Researchers design new solution to widespread side-channel attacks

The proposal provides a chip-level safeguard against sensitive data being transmitted after it’s accessed.

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A team of Michigan researchers have designed a new technique that could put a wide category of computer processor vulnerabilities to rest. Called speculative execution attacks, the exploits have been found to provide access to sensitive information on Intel chips and cloud servers through a loophole in how instructions are handled in modern processors. The researchers’ proposal, called Non-speculative Data Access, or NDA, provides a chip-level safeguard against sensitive data being transmitted after it’s accessed.

The team is comprised of Profs. Baris Kasikci and Thomas Wenisch and PhD students Ofir Weisse, Ian Neal, and Kevin Loughlin. They presented their work, titled “NDA: Preventing Speculative Execution Attacks at Their Source,” at the ACM International Symposium on Microarchitecture (MICRO 2019).

In an effort to increase processor efficiency, the order in which a program’s operations are performed has been made “smarter” over time. While naive solutions on early processors performed all the program’s steps strictly in the order provided (called in-order processors), innovations like pipelining and out-of-order execution allowed, for example, data needed by one step to be retrieved while the previous step was still being executed.

Speculative out-of-order execution took this approach to a new level, allowing a program to retrieve and operate on data it hasn’t confirmed should actually be accessed. Specifically, when the program reaches a branch, such as an if-statement, the processor guesses the direction of the if-statement (true or false). Many common program branches have predictable outcomes that can be used to boost performance by speculatively assuming the program’s flow. If the speculation was wrong, the processor can revert its steps and perform a do-over.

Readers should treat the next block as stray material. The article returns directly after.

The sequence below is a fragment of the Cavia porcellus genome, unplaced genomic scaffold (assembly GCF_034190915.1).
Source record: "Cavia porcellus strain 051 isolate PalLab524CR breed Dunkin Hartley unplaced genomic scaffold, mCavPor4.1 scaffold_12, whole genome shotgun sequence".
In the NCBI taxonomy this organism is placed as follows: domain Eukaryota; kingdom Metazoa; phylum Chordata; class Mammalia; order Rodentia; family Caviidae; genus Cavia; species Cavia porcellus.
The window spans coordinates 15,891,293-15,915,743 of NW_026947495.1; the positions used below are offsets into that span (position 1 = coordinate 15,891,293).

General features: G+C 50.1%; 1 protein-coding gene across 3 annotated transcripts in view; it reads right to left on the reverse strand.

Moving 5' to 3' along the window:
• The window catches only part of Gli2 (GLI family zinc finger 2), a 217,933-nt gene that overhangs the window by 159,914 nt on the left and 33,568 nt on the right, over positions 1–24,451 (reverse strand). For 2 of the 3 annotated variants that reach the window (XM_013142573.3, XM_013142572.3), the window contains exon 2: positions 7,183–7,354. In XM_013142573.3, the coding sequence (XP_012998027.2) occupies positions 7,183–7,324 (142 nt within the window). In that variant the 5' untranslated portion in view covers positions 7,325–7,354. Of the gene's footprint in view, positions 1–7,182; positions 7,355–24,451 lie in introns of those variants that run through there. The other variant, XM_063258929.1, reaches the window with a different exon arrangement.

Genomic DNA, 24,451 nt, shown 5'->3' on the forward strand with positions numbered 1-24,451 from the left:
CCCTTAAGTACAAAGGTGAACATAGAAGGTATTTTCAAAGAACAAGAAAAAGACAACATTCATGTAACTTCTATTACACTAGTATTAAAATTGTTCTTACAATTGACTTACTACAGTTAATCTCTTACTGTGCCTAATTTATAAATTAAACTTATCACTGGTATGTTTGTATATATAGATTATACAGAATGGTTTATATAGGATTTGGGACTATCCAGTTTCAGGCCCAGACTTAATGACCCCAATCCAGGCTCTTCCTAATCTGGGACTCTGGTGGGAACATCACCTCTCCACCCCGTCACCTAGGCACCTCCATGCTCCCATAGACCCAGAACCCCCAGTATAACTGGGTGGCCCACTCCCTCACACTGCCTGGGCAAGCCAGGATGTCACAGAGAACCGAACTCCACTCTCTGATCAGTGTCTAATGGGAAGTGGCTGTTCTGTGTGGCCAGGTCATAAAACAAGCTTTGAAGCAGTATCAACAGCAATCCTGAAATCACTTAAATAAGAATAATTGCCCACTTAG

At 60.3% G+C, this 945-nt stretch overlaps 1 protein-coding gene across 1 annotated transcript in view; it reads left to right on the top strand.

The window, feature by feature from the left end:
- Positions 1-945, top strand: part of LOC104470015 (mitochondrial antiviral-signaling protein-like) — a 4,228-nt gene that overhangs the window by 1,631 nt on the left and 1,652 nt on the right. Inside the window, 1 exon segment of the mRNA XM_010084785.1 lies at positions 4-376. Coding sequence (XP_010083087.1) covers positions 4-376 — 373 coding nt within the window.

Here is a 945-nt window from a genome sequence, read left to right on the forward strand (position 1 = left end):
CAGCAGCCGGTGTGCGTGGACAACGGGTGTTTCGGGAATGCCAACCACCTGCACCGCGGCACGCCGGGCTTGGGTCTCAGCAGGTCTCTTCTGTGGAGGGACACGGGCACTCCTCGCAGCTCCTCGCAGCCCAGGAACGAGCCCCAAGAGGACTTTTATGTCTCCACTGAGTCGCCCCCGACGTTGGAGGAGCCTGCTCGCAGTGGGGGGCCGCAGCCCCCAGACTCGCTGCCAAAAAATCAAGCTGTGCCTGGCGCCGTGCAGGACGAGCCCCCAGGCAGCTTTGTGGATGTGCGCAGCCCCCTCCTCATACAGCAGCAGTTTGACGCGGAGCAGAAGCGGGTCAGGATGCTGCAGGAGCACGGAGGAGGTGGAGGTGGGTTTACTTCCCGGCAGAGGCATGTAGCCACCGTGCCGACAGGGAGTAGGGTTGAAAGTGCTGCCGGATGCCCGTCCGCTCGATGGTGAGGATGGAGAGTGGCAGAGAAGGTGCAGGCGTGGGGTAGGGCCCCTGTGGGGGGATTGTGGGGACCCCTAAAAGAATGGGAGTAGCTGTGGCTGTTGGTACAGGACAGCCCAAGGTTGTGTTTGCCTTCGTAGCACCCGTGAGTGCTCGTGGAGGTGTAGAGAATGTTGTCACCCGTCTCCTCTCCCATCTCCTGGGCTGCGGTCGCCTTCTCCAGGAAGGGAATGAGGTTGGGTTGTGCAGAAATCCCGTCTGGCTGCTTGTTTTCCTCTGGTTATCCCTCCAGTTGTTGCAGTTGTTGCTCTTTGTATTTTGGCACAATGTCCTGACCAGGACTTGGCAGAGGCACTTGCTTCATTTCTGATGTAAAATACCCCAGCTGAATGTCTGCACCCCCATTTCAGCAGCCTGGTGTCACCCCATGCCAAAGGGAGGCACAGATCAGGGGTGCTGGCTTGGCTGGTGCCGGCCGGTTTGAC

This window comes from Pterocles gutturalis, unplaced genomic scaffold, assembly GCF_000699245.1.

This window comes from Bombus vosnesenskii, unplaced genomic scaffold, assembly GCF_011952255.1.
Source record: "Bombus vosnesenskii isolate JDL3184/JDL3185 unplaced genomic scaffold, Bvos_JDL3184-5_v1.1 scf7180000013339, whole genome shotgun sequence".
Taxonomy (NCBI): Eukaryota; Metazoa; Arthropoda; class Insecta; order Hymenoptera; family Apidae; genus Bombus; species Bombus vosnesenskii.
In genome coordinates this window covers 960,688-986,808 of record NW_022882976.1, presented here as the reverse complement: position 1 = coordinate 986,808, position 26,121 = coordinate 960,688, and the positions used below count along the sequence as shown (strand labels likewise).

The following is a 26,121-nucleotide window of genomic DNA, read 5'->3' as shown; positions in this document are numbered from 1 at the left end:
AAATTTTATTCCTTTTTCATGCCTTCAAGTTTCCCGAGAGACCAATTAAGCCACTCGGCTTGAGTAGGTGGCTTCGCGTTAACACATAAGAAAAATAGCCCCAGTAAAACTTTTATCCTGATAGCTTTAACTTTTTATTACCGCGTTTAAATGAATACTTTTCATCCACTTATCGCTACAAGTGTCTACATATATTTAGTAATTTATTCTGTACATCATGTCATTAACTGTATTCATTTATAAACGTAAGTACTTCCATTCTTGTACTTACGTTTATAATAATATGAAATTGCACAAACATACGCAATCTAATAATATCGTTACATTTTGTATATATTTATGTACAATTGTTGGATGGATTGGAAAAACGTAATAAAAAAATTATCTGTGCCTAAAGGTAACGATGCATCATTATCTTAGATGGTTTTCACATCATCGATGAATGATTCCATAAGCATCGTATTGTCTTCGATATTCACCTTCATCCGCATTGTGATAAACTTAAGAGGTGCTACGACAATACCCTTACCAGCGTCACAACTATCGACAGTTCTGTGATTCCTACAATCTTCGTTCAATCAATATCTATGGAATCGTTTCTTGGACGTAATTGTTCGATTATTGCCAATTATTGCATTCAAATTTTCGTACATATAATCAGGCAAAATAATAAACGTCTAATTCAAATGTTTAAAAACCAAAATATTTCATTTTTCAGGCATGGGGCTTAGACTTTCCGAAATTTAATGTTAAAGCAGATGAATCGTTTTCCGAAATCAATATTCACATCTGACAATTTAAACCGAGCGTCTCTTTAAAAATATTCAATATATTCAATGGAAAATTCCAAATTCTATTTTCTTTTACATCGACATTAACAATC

When the likely outcome of an operation is high, performing it speculatively offers a huge performance boost despite the rare do-over it requires.

“It turns out if you’re right 99% of the time, so even with the throwaway penalty, you’re still more efficient than if you weren’t guessing in the first place,” says Loughlin.

This process has been found susceptible to many hardware-based attacks that work around software safeguards. In particular, performance can be boosted by speculatively retrieving data from memory and saving it in a local on-chip cache. Operations using that data can then be performed much more quickly. If attackers observe the behavior of a processor and how long it performs certain operations, it can determine which data is being stored on-chip (moved nearby for faster operations) and which is stored further away in memory. From there, the attacker could infer the values being stored in the processor’s on-chip cache.

The implication of this exploit is that one application can steal data from another. Further compounding the risk, cloud servers can become vulnerable to one malicious client accessing data which belongs to other victim clients.